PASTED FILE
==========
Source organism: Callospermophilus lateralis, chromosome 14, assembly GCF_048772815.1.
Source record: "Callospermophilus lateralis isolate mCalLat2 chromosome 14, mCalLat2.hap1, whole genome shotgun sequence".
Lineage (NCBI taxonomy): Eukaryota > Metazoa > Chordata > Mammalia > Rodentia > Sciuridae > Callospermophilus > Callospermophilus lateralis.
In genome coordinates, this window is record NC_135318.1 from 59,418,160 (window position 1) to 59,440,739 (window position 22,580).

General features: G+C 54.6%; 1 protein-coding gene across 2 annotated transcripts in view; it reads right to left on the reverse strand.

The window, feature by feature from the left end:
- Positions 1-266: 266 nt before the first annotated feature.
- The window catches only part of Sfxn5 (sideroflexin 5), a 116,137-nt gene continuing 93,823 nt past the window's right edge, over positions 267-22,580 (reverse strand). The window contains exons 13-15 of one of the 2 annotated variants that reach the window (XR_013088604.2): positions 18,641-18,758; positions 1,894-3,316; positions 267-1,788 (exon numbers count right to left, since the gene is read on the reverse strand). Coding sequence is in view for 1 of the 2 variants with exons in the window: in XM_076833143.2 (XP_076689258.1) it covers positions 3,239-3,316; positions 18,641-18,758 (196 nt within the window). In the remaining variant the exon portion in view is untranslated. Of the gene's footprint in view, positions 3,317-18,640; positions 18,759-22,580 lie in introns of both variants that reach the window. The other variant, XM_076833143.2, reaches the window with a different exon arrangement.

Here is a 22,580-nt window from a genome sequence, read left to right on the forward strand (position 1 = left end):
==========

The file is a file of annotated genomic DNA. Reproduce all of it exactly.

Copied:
Source organism: Callospermophilus lateralis, chromosome 14, assembly GCF_048772815.1.
Source record: "Callospermophilus lateralis isolate mCalLat2 chromosome 14, mCalLat2.hap1, whole genome shotgun sequence".
Lineage (NCBI taxonomy): Eukaryota > Metazoa > Chordata > Mammalia > Rodentia > Sciuridae > Callospermophilus > Callospermophilus lateralis.
In genome coordinates, this window is record NC_135318.1 from 59,418,160 (window position 1) to 59,440,739 (window position 22,580).

General features: G+C 54.6%; 1 protein-coding gene across 2 annotated transcripts in view; it reads right to left on the reverse strand.

The window, feature by feature from the left end:
- Positions 1-266: 266 nt before the first annotated feature.
- The window catches only part of Sfxn5 (sideroflexin 5), a 116,137-nt gene continuing 93,823 nt past the window's right edge, over positions 267-22,580 (reverse strand). The window contains exons 13-15 of one of the 2 annotated variants that reach the window (XR_013088604.2): positions 18,641-18,758; positions 1,894-3,316; positions 267-1,788 (exon numbers count right to left, since the gene is read on the reverse strand). Coding sequence is in view for 1 of the 2 variants with exons in the window: in XM_076833143.2 (XP_076689258.1) it covers positions 3,239-3,316; positions 18,641-18,758 (196 nt within the window). In the remaining variant the exon portion in view is untranslated. Of the gene's footprint in view, positions 3,317-18,640; positions 18,759-22,580 lie in introns of both variants that reach the window. The other variant, XM_076833143.2, reaches the window with a different exon arrangement.

Here is a 22,580-nt window from a genome sequence, read left to right on the forward strand (position 1 = left end):